Johannes Urzidil

Today in Mailbox we unveil the identity of November's mystery man and announce the name of this month's winner. Listeners quoted: Jayanta Chakrabarty, S. J. Agboola, Charles Konecny, Ian Morrison, Stephen Wara, Roger Tidy, Colin Law, David Eldridge, Hans Verner Lollike.

Another month has gone by and it’s my duty to reveal the identity of our November mystery man. We are going to do so as always by quoting from your answers:

Jayanta Chakrabarty from India writes:

“After completing his education in Prague in art history and Slavic languages, his literary experience began as a correspondent and editor of the monthly Der Mensch and as an adviser in the press service of the German embassy in Prague… Considered as one of the last members of the legendary Prague Circle he grew up to be one of the major figures of contemporary Austrian literature being greatly influenced by Expressionism.”

S. J. Agboola from Nigeria had this to say:

“He was privileged to live up to 74 years of age. His first loves were: German, art history and Slavic languages before he finally settled for journalism and writing. Even, as a writer, he was still dexterous and prolific. He wrote poetry, prose and short stories. He had some prestigious prizes to his credit. Indeed, he was a literary giant.”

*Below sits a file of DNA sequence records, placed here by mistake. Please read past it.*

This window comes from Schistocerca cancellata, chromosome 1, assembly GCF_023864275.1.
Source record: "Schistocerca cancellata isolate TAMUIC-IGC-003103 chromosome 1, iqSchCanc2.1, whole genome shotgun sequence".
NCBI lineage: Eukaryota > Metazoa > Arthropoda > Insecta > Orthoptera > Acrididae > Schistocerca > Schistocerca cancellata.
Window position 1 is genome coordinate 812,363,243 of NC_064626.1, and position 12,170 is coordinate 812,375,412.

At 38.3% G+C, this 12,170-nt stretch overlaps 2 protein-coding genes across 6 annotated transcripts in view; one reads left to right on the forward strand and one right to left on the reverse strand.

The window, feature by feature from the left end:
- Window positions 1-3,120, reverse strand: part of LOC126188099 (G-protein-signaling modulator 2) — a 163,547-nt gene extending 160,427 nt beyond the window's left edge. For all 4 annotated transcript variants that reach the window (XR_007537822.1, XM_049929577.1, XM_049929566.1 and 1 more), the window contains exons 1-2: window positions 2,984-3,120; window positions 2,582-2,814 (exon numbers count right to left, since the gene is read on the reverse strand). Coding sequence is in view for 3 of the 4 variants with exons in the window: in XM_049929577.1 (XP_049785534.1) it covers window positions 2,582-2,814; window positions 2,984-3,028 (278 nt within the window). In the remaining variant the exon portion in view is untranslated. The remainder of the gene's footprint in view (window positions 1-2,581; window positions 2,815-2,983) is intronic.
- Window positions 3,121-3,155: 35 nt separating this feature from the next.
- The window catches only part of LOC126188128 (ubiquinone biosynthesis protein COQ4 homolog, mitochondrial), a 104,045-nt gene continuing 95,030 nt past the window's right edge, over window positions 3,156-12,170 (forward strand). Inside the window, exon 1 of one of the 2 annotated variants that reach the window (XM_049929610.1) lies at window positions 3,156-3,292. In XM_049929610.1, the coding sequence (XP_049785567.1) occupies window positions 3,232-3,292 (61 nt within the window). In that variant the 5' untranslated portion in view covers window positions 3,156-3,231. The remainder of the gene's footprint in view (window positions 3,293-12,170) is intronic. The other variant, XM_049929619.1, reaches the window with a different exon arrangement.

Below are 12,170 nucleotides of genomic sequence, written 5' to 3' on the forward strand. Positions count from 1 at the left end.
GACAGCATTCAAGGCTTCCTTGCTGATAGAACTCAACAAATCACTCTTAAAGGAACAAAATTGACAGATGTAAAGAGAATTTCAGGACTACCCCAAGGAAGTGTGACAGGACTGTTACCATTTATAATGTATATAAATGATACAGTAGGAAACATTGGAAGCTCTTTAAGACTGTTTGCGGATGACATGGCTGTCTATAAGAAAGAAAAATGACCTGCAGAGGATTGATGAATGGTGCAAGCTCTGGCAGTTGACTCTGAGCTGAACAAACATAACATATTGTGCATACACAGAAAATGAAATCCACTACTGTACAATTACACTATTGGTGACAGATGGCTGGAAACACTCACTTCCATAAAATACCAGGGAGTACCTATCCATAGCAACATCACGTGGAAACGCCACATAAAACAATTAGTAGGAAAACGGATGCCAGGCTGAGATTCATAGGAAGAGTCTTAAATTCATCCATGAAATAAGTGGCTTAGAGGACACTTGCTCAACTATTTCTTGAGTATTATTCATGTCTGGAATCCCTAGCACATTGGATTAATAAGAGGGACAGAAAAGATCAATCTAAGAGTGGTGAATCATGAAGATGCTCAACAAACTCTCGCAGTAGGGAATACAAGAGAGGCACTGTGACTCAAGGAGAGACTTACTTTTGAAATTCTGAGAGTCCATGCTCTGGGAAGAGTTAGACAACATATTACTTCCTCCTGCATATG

Charles Konecny from the United States wrote:

“As a respected writer, Urzidil seemed to promote both Czech and German culture. Plus he was a member of the Franz Kafka ‘cafe round table’ and was on personal terms with Masaryk and Beneš. Then Hitler got in the way of all this. Hard pressed, he emigrated to America, where he continued to be a prolific writer. Much of his writing is a little over my head, but one cannot help admire his insight, talent, and contributions to the writing arts.”

This answer came from Ian Morrison from China:

“A friend of Franz Kafka, he moved to the United States in 1941, where he obtained citizenship in 1946. His work ‘Der Trauermantel’, which was published in 1945, deals with the childhood of the writer Adalbert Stifter. Thank you for your monthly quiz. Only one listener may be lucky enough to win the prize, but I believe that all listeners who participate are better off by gaining knowledge about prominent Czech personalities.”

Stephen Wara from Cameroon writes:

“Urzidil, not so well known as his close associate and fellow writer, Franz Kafka, never-the-less, as one who very successfully combined the four big roles of writer, poet, historian and journalist to his lone self, he enjoys enough respect and a strong following. Evident from the publicity relating to his 40th death anniversary this November.”

A long answer came from Roger Tidy from the United Kingdom:

Johannes Urzidil